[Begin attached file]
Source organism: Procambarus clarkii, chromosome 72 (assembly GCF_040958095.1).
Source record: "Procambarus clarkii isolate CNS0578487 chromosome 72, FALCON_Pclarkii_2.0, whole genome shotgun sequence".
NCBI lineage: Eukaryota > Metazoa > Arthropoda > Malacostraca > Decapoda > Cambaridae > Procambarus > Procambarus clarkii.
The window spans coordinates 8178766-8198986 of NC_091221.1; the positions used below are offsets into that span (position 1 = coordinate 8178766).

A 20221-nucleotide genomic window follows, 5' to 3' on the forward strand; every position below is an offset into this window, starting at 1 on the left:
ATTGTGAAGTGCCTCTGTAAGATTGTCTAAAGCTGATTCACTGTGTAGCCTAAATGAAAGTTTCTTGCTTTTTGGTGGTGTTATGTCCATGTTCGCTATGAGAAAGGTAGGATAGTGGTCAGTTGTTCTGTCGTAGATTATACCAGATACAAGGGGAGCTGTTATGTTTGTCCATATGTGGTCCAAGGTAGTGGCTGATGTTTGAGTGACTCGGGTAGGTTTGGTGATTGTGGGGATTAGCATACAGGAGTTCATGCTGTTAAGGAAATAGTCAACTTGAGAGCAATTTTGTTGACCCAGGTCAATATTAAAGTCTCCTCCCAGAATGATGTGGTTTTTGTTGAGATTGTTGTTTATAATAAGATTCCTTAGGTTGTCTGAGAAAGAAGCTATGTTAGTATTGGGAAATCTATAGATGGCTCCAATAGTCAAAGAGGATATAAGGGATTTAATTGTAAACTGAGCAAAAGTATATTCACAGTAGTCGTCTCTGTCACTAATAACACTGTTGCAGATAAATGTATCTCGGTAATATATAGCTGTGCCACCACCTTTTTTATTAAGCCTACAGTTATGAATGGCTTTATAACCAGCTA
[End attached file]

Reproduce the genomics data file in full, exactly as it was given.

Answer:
Source organism: Procambarus clarkii, chromosome 72 (assembly GCF_040958095.1).
Source record: "Procambarus clarkii isolate CNS0578487 chromosome 72, FALCON_Pclarkii_2.0, whole genome shotgun sequence".
NCBI lineage: Eukaryota > Metazoa > Arthropoda > Malacostraca > Decapoda > Cambaridae > Procambarus > Procambarus clarkii.
The window spans coordinates 8178766-8198986 of NC_091221.1; the positions used below are offsets into that span (position 1 = coordinate 8178766).

A 20221-nucleotide genomic window follows, 5' to 3' on the forward strand; every position below is an offset into this window, starting at 1 on the left:
ATTGTGAAGTGCCTCTGTAAGATTGTCTAAAGCTGATTCACTGTGTAGCCTAAATGAAAGTTTCTTGCTTTTTGGTGGTGTTATGTCCATGTTCGCTATGAGAAAGGTAGGATAGTGGTCAGTTGTTCTGTCGTAGATTATACCAGATACAAGGGGAGCTGTTATGTTTGTCCATATGTGGTCCAAGGTAGTGGCTGATGTTTGAGTGACTCGGGTAGGTTTGGTGATTGTGGGGATTAGCATACAGGAGTTCATGCTGTTAAGGAAATAGTCAACTTGAGAGCAATTTTGTTGACCCAGGTCAATATTAAAGTCTCCTCCCAGAATGATGTGGTTTTTGTTGAGATTGTTGTTTATAATAAGATTCCTTAGGTTGTCTGAGAAAGAAGCTATGTTAGTATTGGGAAATCTATAGATGGCTCCAATAGTCAAAGAGGATATAAGGGATTTAATTGTAAACTGAGCAAAAGTATATTCACAGTAGTCGTCTCTGTCACTAATAACACTGTTGCAGATAAATGTATCTCGGTAATATATAGCTGTGCCACCACCTTTTTTATTAAGCCTACAGTTATGAATGGCTTTATAACCAGCTA